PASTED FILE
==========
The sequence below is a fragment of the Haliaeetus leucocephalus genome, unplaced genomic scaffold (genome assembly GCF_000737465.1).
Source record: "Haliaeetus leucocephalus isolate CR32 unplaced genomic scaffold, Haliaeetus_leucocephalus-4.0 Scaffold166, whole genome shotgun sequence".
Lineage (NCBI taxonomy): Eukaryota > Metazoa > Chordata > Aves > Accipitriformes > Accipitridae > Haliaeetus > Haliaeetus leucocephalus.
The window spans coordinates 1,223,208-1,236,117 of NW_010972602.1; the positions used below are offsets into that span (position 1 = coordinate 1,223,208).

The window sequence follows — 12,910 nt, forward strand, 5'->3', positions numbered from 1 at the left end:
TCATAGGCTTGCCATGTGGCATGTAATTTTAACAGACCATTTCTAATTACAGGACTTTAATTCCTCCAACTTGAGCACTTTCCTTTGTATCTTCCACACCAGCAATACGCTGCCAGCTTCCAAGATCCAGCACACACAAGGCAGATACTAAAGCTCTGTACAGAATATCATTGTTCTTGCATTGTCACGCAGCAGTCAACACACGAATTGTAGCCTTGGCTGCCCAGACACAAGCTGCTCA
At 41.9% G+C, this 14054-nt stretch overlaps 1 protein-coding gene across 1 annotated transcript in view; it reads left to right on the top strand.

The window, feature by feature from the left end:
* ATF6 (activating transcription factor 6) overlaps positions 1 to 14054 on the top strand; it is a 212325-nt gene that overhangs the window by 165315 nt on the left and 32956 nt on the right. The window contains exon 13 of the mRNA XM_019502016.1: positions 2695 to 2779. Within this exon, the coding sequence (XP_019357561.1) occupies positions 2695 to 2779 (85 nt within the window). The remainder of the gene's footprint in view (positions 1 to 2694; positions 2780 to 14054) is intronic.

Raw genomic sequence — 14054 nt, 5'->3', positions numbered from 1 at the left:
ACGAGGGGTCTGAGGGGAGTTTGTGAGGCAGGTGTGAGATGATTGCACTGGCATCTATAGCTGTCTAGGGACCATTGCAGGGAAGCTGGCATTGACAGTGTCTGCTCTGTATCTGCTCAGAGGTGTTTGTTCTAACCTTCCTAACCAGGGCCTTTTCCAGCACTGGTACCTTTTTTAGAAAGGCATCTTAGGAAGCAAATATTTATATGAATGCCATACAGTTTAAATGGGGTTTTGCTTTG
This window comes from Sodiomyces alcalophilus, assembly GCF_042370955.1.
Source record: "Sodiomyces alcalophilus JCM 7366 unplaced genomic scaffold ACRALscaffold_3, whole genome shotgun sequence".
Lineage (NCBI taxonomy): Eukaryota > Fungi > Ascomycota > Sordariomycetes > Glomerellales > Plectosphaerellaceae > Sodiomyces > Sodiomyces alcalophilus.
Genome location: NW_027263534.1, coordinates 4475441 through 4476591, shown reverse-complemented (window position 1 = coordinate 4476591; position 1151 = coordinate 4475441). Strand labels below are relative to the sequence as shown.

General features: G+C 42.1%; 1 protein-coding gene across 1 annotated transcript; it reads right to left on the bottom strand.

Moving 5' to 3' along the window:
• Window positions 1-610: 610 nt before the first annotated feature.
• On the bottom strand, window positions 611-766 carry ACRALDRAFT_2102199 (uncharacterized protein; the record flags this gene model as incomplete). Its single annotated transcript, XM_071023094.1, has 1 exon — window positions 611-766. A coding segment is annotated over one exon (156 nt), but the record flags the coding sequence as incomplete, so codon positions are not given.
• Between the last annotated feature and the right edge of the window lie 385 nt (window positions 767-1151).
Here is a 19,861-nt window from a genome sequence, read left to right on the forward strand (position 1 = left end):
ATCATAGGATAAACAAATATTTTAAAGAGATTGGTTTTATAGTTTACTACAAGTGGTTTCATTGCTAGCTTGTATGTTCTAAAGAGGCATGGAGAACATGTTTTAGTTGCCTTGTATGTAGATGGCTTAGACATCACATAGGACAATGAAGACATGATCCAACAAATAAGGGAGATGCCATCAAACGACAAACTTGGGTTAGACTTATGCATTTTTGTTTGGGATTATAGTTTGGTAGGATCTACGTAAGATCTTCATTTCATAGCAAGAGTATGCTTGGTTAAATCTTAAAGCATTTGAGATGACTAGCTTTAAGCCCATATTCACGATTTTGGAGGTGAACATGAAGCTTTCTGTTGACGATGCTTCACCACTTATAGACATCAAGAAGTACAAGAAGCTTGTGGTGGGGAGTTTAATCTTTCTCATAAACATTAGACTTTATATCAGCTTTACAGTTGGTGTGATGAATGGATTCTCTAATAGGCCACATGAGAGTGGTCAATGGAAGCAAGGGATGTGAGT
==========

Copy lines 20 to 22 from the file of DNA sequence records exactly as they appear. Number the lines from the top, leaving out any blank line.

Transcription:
• Between the last annotated feature and the right edge of the window lie 385 nt (window positions 767-1151).
Here is a 19,861-nt window from a genome sequence, read left to right on the forward strand (position 1 = left end):
ATCATAGGATAAACAAATATTTTAAAGAGATTGGTTTTATAGTTTACTACAAGTGGTTTCATTGCTAGCTTGTATGTTCTAAAGAGGCATGGAGAACATGTTTTAGTTGCCTTGTATGTAGATGGCTTAGACATCACATAGGACAATGAAGACATGATCCAACAAATAAGGGAGATGCCATCAAACGACAAACTTGGGTTAGACTTATGCATTTTTGTTTGGGATTATAGTTTGGTAGGATCTACGTAAGATCTTCATTTCATAGCAAGAGTATGCTTGGTTAAATCTTAAAGCATTTGAGATGACTAGCTTTAAGCCCATATTCACGATTTTGGAGGTGAACATGAAGCTTTCTGTTGACGATGCTTCACCACTTATAGACATCAAGAAGTACAAGAAGCTTGTGGTGGGGAGTTTAATCTTTCTCATAAACATTAGACTTTATATCAGCTTTACAGTTGGTGTGATGAATGGATTCTCTAATAGGCCACATGAGAGTGGTCAATGGAAGCAAGGGATGTGAGT